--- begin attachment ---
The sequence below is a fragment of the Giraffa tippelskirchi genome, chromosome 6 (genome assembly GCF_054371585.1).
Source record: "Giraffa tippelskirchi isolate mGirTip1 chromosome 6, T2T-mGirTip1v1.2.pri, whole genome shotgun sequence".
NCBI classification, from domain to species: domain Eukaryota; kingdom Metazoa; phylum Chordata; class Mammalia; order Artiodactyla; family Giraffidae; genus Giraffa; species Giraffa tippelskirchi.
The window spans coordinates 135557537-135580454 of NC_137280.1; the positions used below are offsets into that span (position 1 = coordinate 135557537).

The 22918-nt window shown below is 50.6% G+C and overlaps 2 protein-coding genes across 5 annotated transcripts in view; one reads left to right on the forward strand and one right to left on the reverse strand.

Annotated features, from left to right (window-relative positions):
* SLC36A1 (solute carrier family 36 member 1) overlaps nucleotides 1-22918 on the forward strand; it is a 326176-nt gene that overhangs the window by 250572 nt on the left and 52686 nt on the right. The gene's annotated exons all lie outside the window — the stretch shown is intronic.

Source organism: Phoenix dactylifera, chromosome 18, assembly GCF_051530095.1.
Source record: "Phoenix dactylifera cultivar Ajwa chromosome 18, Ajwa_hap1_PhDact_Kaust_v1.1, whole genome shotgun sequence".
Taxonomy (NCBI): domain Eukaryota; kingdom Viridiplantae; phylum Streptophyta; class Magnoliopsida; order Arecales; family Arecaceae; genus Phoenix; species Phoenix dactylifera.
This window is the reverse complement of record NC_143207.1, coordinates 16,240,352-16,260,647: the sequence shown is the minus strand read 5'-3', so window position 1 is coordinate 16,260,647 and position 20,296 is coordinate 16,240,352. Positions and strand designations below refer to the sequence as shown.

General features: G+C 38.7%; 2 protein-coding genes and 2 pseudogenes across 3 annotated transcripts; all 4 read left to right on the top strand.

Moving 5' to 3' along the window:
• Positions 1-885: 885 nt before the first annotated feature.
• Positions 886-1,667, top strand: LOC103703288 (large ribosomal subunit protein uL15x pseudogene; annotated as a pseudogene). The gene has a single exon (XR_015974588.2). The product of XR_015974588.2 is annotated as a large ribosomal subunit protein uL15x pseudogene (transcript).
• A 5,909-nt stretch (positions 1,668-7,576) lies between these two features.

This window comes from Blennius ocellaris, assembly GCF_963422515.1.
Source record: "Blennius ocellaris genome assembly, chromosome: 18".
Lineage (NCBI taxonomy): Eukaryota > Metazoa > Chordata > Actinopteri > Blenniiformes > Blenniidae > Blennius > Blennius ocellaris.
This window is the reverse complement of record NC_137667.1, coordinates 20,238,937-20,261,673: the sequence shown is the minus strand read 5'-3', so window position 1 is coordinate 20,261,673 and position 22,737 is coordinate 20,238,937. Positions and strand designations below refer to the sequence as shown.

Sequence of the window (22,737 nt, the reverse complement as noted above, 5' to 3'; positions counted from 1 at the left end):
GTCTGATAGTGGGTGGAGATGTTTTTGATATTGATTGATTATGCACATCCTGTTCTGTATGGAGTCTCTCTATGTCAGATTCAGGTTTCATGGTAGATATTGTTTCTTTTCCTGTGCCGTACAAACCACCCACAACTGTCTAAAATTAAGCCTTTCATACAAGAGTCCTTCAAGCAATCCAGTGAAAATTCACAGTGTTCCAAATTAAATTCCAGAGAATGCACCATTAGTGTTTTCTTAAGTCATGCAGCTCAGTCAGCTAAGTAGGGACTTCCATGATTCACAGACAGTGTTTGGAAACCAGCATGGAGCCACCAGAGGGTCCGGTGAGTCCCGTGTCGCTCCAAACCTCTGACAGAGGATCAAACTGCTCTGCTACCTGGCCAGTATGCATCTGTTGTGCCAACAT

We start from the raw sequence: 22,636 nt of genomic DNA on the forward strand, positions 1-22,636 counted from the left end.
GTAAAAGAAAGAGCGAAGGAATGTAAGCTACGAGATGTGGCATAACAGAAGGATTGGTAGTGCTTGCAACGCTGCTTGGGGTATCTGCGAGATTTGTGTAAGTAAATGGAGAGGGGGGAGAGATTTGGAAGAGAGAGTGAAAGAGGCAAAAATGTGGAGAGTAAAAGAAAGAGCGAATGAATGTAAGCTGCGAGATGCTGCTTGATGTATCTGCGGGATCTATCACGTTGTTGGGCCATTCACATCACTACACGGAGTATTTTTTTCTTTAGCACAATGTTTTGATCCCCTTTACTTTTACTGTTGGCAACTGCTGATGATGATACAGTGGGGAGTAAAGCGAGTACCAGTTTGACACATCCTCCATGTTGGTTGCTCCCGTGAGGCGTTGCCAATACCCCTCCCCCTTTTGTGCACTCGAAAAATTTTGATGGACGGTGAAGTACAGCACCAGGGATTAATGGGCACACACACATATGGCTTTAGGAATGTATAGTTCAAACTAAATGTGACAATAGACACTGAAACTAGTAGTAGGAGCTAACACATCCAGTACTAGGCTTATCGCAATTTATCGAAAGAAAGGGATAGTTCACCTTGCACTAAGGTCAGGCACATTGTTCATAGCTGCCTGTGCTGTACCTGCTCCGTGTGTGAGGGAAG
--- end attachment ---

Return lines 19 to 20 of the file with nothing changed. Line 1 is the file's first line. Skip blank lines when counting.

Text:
Lineage (NCBI taxonomy): Eukaryota > Metazoa > Chordata > Actinopteri > Blenniiformes > Blenniidae > Blennius > Blennius ocellaris.
This window is the reverse complement of record NC_137667.1, coordinates 20,238,937-20,261,673: the sequence shown is the minus strand read 5'-3', so window position 1 is coordinate 20,261,673 and position 22,737 is coordinate 20,238,937. Positions and strand designations below refer to the sequence as shown.